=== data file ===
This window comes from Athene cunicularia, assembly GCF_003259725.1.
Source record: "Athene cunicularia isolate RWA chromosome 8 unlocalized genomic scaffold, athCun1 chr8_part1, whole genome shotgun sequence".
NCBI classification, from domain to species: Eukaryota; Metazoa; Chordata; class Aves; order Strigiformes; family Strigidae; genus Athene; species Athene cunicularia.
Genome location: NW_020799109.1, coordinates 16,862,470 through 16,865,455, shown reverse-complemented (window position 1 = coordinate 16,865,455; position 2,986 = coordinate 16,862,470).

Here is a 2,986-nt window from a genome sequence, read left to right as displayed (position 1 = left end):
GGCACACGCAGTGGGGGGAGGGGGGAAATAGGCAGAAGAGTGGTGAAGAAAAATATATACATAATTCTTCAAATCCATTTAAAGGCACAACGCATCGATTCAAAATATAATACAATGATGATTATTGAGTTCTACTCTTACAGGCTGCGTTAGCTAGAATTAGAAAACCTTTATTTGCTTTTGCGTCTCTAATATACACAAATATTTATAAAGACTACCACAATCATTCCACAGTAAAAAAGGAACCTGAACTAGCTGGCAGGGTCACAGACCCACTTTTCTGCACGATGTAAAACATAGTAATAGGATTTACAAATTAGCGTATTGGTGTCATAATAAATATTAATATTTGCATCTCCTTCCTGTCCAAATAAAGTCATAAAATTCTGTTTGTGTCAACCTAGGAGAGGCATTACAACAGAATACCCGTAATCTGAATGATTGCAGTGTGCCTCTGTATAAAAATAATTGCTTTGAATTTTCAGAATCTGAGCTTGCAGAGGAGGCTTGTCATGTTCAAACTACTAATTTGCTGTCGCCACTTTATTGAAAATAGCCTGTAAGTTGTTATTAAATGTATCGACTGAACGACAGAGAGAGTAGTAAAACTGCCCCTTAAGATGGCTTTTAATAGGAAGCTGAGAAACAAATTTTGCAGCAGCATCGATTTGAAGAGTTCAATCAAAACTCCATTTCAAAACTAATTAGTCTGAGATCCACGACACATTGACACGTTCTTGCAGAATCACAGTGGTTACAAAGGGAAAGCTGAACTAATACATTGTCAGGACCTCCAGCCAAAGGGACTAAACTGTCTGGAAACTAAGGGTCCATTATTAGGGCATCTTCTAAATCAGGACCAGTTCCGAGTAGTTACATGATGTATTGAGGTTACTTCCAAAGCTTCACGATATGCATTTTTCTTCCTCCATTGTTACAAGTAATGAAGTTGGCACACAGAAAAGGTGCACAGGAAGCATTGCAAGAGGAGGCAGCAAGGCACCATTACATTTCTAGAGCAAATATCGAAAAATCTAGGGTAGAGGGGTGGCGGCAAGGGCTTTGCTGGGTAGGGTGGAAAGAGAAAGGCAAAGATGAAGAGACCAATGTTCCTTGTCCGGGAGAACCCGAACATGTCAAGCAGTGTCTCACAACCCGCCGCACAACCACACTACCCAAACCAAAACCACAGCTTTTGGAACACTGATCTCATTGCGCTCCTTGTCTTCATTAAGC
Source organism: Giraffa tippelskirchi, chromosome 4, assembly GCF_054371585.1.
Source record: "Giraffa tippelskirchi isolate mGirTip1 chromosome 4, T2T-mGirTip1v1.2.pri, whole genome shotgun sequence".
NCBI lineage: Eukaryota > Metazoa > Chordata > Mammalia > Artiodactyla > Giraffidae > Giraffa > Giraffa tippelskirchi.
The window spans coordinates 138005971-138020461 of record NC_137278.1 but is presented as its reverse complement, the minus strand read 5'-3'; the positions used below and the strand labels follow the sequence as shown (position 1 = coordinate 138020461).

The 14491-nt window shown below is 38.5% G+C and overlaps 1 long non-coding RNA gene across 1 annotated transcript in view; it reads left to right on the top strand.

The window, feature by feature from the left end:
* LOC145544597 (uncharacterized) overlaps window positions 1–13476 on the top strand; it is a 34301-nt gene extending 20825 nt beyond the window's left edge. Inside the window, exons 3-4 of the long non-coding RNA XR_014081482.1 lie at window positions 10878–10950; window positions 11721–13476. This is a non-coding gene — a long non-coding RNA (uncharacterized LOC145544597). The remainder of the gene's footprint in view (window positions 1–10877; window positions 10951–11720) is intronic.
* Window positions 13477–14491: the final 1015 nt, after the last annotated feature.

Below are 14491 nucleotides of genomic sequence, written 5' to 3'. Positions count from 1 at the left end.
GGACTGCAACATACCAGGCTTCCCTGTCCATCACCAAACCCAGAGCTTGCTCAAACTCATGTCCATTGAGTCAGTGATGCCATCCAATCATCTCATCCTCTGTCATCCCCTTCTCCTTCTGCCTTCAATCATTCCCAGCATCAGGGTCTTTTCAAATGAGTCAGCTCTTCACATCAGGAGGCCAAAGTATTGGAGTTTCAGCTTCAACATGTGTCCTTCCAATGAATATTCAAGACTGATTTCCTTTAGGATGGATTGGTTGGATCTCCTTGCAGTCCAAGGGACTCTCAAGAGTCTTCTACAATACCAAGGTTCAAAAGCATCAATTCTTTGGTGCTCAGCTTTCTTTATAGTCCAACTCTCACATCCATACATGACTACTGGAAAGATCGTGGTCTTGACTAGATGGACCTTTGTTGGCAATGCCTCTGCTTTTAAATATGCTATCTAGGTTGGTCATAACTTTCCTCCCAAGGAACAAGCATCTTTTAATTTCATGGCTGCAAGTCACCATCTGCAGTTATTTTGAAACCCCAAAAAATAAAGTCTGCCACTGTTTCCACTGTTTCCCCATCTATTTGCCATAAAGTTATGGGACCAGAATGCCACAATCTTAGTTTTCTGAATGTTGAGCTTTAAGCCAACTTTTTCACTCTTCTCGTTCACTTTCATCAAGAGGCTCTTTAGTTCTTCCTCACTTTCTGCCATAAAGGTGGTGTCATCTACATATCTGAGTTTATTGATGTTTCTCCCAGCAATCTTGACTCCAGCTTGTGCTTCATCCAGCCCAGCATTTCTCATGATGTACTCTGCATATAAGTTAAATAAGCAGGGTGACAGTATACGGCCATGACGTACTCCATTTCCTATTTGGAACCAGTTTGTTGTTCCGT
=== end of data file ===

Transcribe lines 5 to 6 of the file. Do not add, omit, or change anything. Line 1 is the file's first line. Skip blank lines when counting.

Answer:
Here is a 2,986-nt window from a genome sequence, read left to right as displayed (position 1 = left end):
GGCACACGCAGTGGGGGGAGGGGGGAAATAGGCAGAAGAGTGGTGAAGAAAAATATATACATAATTCTTCAAATCCATTTAAAGGCACAACGCATCGATTCAAAATATAATACAATGATGATTATTGAGTTCTACTCTTACAGGCTGCGTTAGCTAGAATTAGAAAACCTTTATTTGCTTTTGCGTCTCTAATATACACAAATATTTATAAAGACTACCACAATCATTCCACAGTAAAAAAGGAACCTGAACTAGCTGGCAGGGTCACAGACCCACTTTTCTGCACGATGTAAAACATAGTAATAGGATTTACAAATTAGCGTATTGGTGTCATAATAAATATTAATATTTGCATCTCCTTCCTGTCCAAATAAAGTCATAAAATTCTGTTTGTGTCAACCTAGGAGAGGCATTACAACAGAATACCCGTAATCTGAATGATTGCAGTGTGCCTCTGTATAAAAATAATTGCTTTGAATTTTCAGAATCTGAGCTTGCAGAGGAGGCTTGTCATGTTCAAACTACTAATTTGCTGTCGCCACTTTATTGAAAATAGCCTGTAAGTTGTTATTAAATGTATCGACTGAACGACAGAGAGAGTAGTAAAACTGCCCCTTAAGATGGCTTTTAATAGGAAGCTGAGAAACAAATTTTGCAGCAGCATCGATTTGAAGAGTTCAATCAAAACTCCATTTCAAAACTAATTAGTCTGAGATCCACGACACATTGACACGTTCTTGCAGAATCACAGTGGTTACAAAGGGAAAGCTGAACTAATACATTGTCAGGACCTCCAGCCAAAGGGACTAAACTGTCTGGAAACTAAGGGTCCATTATTAGGGCATCTTCTAAATCAGGACCAGTTCCGAGTAGTTACATGATGTATTGAGGTTACTTCCAAAGCTTCACGATATGCATTTTTCTTCCTCCATTGTTACAAGTAATGAAGTTGGCACACAGAAAAGGTGCACAGGAAGCATTGCAAGAGGAGGCAGCAAGGCACCATTACATTTCTAGAGCAAATATCGAAAAATCTAGGGTAGAGGGGTGGCGGCAAGGGCTTTGCTGGGTAGGGTGGAAAGAGAAAGGCAAAGATGAAGAGACCAATGTTCCTTGTCCGGGAGAACCCGAACATGTCAAGCAGTGTCTCACAACCCGCCGCACAACCACACTACCCAAACCAAAACCACAGCTTTTGGAACACTGATCTCATTGCGCTCCTTGTCTTCATTAAGC